Well, that's certainly the way the GOPe tells the story. I seem to remember it differently, especially the part about how Cuccinelli was head-and-shoulders above Bolling (who has always been a moderate in actions, if not words) in his conservative bona fides. Also how the grass-roots of the party was tired of "next turn" candidates (like Dole and McCain were at the national level), and wanted a principled conservative for the offices, which led to several people running who were little known... because the known candidates were "next turn" moderates and wouldn't talk or walk conservatism. I also seem to remember a lot of discussion about how the Dems would register as Repubs in order to vote in our primary... and how that led to weak candidates (like... say... Bolling) in previous elections.
But, then again, I guess if you care more about winning than conservatism, Bolling's narrative might be plausible. The only problem is, if you run a moderate so they'll win... even if they do win, they never vote as a conservative...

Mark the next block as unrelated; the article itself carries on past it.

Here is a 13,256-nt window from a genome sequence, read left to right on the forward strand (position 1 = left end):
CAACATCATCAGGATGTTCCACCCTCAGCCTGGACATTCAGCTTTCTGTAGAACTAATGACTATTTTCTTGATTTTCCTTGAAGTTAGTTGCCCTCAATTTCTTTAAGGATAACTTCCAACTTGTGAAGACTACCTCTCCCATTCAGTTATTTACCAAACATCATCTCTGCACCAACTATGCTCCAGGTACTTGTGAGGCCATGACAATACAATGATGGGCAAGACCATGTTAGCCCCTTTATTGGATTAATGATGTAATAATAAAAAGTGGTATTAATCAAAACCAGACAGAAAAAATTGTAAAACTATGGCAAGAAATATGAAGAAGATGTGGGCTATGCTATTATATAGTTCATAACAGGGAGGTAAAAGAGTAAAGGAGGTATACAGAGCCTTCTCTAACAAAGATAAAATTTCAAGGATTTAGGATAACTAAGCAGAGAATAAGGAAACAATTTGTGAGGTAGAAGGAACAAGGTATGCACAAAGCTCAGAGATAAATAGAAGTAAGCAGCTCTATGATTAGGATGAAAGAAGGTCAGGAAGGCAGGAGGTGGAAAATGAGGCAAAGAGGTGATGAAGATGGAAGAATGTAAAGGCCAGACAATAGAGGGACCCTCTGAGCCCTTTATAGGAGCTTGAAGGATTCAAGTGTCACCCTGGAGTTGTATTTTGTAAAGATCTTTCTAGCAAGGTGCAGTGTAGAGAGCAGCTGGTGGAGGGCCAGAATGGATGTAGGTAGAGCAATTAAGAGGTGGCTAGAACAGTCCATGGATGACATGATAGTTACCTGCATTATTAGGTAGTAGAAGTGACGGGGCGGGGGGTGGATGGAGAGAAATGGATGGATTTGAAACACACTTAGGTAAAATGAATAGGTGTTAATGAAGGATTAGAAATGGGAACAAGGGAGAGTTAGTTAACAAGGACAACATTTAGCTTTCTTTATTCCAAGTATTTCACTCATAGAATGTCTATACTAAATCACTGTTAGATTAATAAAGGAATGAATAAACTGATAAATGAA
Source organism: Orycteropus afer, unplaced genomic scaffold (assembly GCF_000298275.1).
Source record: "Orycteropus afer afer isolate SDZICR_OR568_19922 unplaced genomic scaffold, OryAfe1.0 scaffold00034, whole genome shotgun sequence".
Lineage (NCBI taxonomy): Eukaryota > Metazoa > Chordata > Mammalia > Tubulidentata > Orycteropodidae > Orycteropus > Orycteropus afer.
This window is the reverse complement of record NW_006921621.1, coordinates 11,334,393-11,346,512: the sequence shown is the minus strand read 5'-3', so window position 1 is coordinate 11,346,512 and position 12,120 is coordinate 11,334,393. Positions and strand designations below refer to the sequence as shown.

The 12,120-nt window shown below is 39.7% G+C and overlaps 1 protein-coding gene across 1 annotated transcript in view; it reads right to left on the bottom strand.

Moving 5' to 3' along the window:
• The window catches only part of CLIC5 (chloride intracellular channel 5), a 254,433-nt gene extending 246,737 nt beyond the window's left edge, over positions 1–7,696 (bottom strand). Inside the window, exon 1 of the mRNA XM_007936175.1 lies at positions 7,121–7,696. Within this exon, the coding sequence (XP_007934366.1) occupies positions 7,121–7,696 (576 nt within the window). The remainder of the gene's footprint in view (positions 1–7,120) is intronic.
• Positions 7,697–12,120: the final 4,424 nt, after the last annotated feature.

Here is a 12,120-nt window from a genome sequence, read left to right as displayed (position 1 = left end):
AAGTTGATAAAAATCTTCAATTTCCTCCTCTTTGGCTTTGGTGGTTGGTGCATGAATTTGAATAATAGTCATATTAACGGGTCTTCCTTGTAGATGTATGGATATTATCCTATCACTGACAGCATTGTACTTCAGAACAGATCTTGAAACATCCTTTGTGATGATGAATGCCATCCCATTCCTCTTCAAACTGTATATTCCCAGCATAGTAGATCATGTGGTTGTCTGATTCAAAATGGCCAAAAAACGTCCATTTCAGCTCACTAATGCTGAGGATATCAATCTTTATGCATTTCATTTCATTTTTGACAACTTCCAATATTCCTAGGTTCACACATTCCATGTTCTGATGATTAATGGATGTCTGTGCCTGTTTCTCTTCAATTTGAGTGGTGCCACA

But Cuccinelli did tell Bolling he was supporting him for Governor early into the current term, and Cuccinelli has never denied that. Bolling chose not to run against McDonnell for the nomination last time and McDonnell then endorsed Bolling for governor the next time, which Cuccinelli was on board with. Bolling was a very conservative state senator and Lt. Governor and has only been sounding like McCain et al since the double cross. No doubt in my mind Bolling would be elected governor this November if he were the nominee. Instead we will get a crook, liar, nimcompoop Clinton liberal.
Now I do believe in conservatism, and I think Bolling would be a far better governor than a crook, liar, nimcompoop Clinton liberal. But you cannot forget the ultimate effect this will have on our Constitution, among other things, as I mentioned in my original post.